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  • Writer's pictureThe Hermit of Antipolo

God's Preference for the Poor (No One In Need Part 4)

Reading: 1 Samuel 2:1-8

Hannah knew God as someone who had a preferential option for the poor. This was obvious from the way “Hannah prayed” (v.1a). God loves the poor. God desires to overturn the sorry lot of the poor. Those who unjustly deprive the poor of what is rightfully theirs ought to watch out.

There are three realities.

One, God loves the poor and will be there to help the poor. “He raises the needy from the dust; from the ash heap lifts up the poor” (v.8a).

Two, not content with that, God intends to raise the poor to glory, if not in this life then in the next. He intends “to seat them with nobles and make a glorious throne their heritage.” (v.8b).

Three, if the rich and powerful continue to unjustly deprive the poor of what is theirs, God will overturn both their situations. Mary in her Canticle said that God has “dispersed the arrogant of mind and heart. He has thrown down the rulers from their thrones but lifted up the lowly. The hungry he has filled with good things; the rich he has sent away empty.” (see Lk 1:51b-53). Hannah, centuries before, said, “The bows of the mighty are broken, while the tottering gird on strength. The well-fed hire themselves out for bread, while the hungry no longer have to toil.” (v.4-5a).

Who is this God who loves the poor?

First, He is all-knowing, as He is the Almighty Creator. “For an all-knowing God is the Lord” (v.3b). He knows the circumstances of all the lives of all the people on the earth. The rich should not be so arrogant as to think that God overlooks their sins. The poor should not be so desperate as not to know that God knows their situation and cares for them.

Second, He has absolute power over everything. “The Lord puts to death and gives life, casts down to Sheol and brings up again.” (v.6). In the world it seems that worldly powers are the ones in control. But they are not; God is. God just allows them to function, according to His own purposes. Knowing God has absolute control gives us hope and helps us keep faith.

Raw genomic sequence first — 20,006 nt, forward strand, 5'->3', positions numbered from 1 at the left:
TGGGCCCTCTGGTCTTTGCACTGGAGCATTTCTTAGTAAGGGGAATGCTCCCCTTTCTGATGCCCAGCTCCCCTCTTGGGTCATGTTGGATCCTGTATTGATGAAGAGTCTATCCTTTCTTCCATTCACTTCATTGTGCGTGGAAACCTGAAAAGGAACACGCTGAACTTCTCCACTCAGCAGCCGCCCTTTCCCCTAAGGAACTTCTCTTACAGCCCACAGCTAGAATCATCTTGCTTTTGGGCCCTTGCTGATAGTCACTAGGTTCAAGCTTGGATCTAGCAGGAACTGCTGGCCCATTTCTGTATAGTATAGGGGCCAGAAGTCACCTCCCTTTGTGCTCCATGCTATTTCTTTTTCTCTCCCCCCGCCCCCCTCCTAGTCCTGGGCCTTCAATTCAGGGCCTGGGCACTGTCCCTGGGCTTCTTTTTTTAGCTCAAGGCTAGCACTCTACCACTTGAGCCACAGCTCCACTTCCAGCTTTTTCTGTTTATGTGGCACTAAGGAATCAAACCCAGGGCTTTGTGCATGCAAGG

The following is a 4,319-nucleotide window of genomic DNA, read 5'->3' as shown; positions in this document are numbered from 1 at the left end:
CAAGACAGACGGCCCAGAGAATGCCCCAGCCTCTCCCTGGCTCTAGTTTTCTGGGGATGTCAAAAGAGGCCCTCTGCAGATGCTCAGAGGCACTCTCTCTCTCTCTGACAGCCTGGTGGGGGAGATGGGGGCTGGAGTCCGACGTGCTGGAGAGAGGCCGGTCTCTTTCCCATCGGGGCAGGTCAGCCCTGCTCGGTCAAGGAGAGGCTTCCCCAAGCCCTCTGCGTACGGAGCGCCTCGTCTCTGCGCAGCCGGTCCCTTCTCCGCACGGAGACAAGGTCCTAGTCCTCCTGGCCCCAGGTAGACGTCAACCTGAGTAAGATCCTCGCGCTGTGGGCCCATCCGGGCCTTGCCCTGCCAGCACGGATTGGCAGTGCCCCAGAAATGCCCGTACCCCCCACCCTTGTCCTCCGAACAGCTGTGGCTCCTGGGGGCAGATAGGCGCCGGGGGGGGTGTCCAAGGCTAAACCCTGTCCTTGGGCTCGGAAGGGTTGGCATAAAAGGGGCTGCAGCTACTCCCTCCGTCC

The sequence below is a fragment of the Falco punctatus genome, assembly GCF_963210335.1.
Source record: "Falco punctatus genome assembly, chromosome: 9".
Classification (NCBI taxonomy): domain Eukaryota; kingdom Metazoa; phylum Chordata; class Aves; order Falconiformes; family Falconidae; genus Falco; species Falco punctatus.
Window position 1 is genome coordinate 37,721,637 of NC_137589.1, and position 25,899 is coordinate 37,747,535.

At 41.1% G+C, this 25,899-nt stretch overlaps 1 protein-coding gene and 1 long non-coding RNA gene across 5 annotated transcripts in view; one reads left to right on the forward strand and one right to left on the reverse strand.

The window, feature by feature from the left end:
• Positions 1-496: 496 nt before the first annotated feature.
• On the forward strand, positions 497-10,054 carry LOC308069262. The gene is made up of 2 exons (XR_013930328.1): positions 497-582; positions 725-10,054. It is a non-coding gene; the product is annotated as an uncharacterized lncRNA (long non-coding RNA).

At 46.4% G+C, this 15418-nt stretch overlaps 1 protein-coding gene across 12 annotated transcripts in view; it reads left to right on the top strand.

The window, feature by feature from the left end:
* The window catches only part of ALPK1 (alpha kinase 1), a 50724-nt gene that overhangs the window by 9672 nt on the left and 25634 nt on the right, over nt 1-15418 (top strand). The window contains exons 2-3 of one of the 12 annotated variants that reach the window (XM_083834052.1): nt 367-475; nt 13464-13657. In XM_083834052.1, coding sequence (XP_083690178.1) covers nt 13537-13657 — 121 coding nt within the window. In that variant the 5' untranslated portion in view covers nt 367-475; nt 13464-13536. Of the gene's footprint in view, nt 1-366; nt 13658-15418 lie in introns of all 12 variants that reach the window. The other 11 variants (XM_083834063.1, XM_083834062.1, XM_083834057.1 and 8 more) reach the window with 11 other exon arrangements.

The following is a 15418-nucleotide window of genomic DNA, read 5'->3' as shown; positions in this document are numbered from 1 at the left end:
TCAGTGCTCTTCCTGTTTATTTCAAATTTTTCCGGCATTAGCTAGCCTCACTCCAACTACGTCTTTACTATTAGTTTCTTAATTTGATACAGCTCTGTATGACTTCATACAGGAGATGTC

Third, He watches over us and will judge what we do and how we live. He is “a God who weighs actions.” (v.3c). Our actions will have consequences. Our good works will matter, even though they seem unappreciated. The unjust will be punished, even though they seem to flourish.

Fourth, He decides what is best for us. “The Lord makes poor and makes rich, humbles, and also exalts.” (v.7). The way God thinks is very far from the way we think. We like to be rich and to be exalted. But God often shows us the blessing of poverty and being humbled. Unfortunately, we often cannot see the value of what God wants for us, and so we reject it.

What then are we to do? How are we to respond to such a God?

One, we always look to God. “There is no Holy One like the Lord; there is no Rock like our God.” (v.2). We do not go on our own strength. In the call to holiness, we look to God. In having a solid foundation for our life and mission, we look to God. We always look to being used by God as His instruments. It is not what we want in life, what our priorities are, but what God wants, what His priorities are.

Two, since we are nothing apart from God, we must not fall into pride because of our human accomplishments and resources. “Speak boastfully no longer, do not let arrogance issue from your mouths.” (v.3a). We only trust in God and never on ourselves. We only look to God’s grace and strength and wisdom and never to our human resources. And when God uses us powerfully, we must never become proud or boastful or even arrogant.

Three, in our work of evangelization and service to the poor, we look to God’s grace and strength to provide us the victory. “I have swallowed up my enemies; I rejoice in your victory.” (v.1c). It was Jesus’ death on the cross and his resurrection that gave us the victory in overcoming the works of the enemy. We stand on that victory! Work with the poor is very hard, very demanding, entailing lots of sacrifice, often pain, even rejection and lack of appreciation. Wait! That is what Jesus underwent in going to the cross! That is indeed the path to victory.

We are empowered to witness. To witness to the poor. To witness to the world about justice. What a privilege! “My heart exults in the Lord, my horn is exalted by my God.” (v.1b). The horn is a symbol of power. We exult in the Lord, giving Him worship and obedience, and in turn our God gives us power and strength.

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